Apple's official ending of its support for the first-gen Gold Watch Edition is a cautionary tale of tech vs luxury
In a move that underscores the ephemeral nature of tech in contrast to the enduring appeal of luxury timepieces, Apple has officially declared its first-gen Apple Watches, including the vaunted 18-karat gold Edition, "obsolete." This announcement marks not only the end of software support – which, in reality, ceased back in 2018 with watchOS 4.3.2 – but also the discontinuation of hardware support. Meaning, if your Series 0 Apple Watch starts to glitch or outright fails, Apple will no longer offer parts, repairs, or replacement services.
Now, let's rewind a bit to understand the significance of this. The gold Apple Watch Edition was priced between US$10,000 to $17,000 when it was unveiled in 2015. Apple's former lead designer, Jony Ive, seemed to have envisioned the piece as a crossover between tech and high fashion. Indeed, the gold Edition found itself strapped to the wrists of influential celebrities, such as German fashion designer Karl Lagerfeld and music icon Beyonce, each sporting a gold link bracelet that the general public couldn't purchase even if they had the means. But while the celebrity endorsement captured attention, it raised the question: Who was this luxury wearable actually for?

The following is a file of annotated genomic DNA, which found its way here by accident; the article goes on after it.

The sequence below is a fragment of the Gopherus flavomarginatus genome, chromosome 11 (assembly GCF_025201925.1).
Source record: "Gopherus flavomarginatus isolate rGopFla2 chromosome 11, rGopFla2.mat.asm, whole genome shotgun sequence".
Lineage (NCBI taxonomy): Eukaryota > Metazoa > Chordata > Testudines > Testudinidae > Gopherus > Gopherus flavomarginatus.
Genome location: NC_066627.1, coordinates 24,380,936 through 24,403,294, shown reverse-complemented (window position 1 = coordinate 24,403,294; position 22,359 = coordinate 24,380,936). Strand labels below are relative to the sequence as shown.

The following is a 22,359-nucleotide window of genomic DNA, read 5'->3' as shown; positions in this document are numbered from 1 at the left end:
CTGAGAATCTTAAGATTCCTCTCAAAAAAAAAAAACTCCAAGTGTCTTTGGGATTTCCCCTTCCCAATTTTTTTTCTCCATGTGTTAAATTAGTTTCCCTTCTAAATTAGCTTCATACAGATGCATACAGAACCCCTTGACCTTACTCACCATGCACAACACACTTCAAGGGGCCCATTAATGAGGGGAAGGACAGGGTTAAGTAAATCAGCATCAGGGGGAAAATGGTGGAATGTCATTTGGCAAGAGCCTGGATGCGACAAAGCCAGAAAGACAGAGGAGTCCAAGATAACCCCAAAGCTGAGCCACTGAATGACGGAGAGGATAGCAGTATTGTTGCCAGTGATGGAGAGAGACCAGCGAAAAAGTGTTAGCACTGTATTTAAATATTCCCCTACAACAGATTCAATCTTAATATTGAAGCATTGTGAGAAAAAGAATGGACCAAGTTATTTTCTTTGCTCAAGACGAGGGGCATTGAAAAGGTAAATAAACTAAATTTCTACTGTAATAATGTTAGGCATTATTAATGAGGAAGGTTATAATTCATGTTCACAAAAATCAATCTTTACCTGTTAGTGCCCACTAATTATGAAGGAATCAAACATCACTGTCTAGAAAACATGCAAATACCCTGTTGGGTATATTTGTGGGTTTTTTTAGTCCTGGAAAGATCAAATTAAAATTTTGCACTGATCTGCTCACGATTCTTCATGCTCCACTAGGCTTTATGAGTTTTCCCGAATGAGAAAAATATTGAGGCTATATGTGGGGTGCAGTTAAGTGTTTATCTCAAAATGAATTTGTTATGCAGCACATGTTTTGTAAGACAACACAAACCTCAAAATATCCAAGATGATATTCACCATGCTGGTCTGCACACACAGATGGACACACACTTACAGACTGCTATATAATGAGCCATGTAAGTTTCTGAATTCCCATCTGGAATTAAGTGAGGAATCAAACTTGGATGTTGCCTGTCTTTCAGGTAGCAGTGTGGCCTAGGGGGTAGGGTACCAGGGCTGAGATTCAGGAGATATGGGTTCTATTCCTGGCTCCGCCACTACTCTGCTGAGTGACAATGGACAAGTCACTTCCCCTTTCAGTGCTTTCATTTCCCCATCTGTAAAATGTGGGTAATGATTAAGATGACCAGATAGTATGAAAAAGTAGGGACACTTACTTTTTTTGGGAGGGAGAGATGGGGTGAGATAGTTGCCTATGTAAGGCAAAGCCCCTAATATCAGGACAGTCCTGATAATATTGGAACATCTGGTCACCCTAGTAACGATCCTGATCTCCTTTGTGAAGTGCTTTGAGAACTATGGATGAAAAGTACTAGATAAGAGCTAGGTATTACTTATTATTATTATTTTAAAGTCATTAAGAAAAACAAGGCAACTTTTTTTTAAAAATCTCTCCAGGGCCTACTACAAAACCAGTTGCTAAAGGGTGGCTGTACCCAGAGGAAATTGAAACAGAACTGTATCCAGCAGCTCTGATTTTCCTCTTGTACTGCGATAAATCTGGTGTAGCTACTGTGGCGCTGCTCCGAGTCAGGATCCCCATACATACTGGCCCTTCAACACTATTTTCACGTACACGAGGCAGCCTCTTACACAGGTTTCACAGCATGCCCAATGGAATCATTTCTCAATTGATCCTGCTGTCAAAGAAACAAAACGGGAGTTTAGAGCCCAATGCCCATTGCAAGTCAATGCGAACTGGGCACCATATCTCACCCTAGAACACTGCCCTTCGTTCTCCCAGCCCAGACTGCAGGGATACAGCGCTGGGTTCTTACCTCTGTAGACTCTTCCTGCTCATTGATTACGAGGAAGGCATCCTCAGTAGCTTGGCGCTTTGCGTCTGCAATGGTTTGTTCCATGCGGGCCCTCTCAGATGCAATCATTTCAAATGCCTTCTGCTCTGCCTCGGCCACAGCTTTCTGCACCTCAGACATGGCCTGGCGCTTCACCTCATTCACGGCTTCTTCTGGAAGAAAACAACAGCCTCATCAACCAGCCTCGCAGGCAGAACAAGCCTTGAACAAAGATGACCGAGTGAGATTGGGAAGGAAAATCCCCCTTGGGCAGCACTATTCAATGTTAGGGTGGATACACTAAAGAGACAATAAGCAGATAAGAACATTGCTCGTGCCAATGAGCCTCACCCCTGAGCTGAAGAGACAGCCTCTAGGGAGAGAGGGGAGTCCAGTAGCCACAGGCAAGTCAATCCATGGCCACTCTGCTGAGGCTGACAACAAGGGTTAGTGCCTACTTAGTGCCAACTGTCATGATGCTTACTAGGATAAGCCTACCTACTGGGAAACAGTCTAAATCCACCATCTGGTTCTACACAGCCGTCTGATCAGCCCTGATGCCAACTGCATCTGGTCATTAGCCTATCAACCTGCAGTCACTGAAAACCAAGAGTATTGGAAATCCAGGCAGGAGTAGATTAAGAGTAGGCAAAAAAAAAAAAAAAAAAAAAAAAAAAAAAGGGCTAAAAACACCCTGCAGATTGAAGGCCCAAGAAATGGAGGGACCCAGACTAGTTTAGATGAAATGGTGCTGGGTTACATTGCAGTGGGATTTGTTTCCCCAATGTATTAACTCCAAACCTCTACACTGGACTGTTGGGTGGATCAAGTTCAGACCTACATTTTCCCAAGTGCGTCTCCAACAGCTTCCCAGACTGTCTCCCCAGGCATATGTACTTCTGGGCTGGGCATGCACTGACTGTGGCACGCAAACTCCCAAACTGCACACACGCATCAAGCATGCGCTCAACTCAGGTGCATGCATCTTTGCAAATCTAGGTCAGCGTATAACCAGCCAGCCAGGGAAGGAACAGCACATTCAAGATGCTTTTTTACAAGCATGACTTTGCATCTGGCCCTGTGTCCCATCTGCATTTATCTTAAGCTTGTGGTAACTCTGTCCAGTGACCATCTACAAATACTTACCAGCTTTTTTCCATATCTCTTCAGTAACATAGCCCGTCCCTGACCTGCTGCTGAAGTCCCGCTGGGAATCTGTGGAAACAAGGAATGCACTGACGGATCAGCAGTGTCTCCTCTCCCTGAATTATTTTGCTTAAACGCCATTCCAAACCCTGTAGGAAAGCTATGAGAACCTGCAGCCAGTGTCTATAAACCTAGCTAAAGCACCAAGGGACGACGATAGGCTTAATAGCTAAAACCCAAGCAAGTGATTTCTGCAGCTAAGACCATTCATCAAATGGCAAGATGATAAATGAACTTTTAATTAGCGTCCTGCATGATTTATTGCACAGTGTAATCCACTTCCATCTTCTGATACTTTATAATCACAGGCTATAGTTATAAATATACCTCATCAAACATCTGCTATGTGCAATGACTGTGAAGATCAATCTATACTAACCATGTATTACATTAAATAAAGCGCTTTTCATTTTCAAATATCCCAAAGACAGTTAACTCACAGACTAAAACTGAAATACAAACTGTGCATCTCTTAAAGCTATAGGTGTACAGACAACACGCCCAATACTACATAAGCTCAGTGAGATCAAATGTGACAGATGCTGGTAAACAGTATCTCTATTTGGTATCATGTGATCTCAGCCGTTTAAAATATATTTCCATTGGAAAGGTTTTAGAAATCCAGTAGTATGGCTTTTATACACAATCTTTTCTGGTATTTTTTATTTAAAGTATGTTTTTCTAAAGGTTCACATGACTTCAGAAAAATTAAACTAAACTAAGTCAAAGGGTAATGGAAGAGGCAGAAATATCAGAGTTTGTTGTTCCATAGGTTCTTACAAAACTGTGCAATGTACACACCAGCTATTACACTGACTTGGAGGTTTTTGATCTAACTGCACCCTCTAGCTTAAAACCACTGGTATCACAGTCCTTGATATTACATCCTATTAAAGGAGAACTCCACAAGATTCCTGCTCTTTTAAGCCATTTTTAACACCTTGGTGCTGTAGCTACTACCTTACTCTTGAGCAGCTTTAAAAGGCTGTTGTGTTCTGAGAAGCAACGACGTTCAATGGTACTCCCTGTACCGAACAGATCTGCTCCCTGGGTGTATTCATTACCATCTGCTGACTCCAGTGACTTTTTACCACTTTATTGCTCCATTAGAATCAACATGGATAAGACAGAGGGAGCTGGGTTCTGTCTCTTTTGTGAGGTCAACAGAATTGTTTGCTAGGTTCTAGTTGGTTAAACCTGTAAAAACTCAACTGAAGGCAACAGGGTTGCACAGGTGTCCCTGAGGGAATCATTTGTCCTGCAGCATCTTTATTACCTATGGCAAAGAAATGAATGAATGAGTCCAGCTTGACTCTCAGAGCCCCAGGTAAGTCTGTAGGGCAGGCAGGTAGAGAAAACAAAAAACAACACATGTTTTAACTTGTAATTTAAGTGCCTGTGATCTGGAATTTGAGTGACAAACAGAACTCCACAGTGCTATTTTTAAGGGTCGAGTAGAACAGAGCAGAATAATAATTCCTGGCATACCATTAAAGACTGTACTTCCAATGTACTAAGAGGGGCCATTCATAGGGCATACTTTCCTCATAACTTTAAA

Apple's gamble into the luxury watch market was daring yet short-lived. After a year, the gold Edition was unceremoniously dropped, making way for more economical but still premium ceramic and titanium versions. This truncation might imply a reckoning with reality: The people who can afford to spend five figures on wristwear often look for timeless value – both in utility and investment. Traditional luxury watch brands like Cartier, Patek Philippe, and Rolex offer first-party repair services that extend well into the decades. That’s the kind of assurance you expect when you’re dropping the equivalent of a car loan on your wrist.
Apple's Edition watches didn't offer that kind of longevity. Unlike a Cartier Tank or a Rolex Submariner, which can be serviced and worn for generations, Apple's first-gen luxury watch is now relegated to obsolescence after a mere six years. For those who spent upwards of US$10,000 on this particular piece of Apple history, their options are rather limited: seek assistance from a third-party repair shop, attempt a DIY battery replacement, or continue to wear the non-functioning device as an exercise in digital nostalgia or, dare we say, ironic fashion.
The declaration of obsolescence for the first-gen Apple Watches serves as a lesson in the collision between tech and luxury. The technology sector, driven by an ever-accelerating cycle of innovation, often leaves its older devices behind. In contrast, the luxury market prizes heritage, craftsmanship, and longevity. And when a company tries to straddle both worlds, as Apple attempted with its gold Edition, it risks satisfying neither fully. It also lays bare a crucial question for the consumer – what kind of value are you really getting for your money, especially in an age where technology can become 'obsolete' in the time it takes traditional luxury items to just begin accruing vintage charm?
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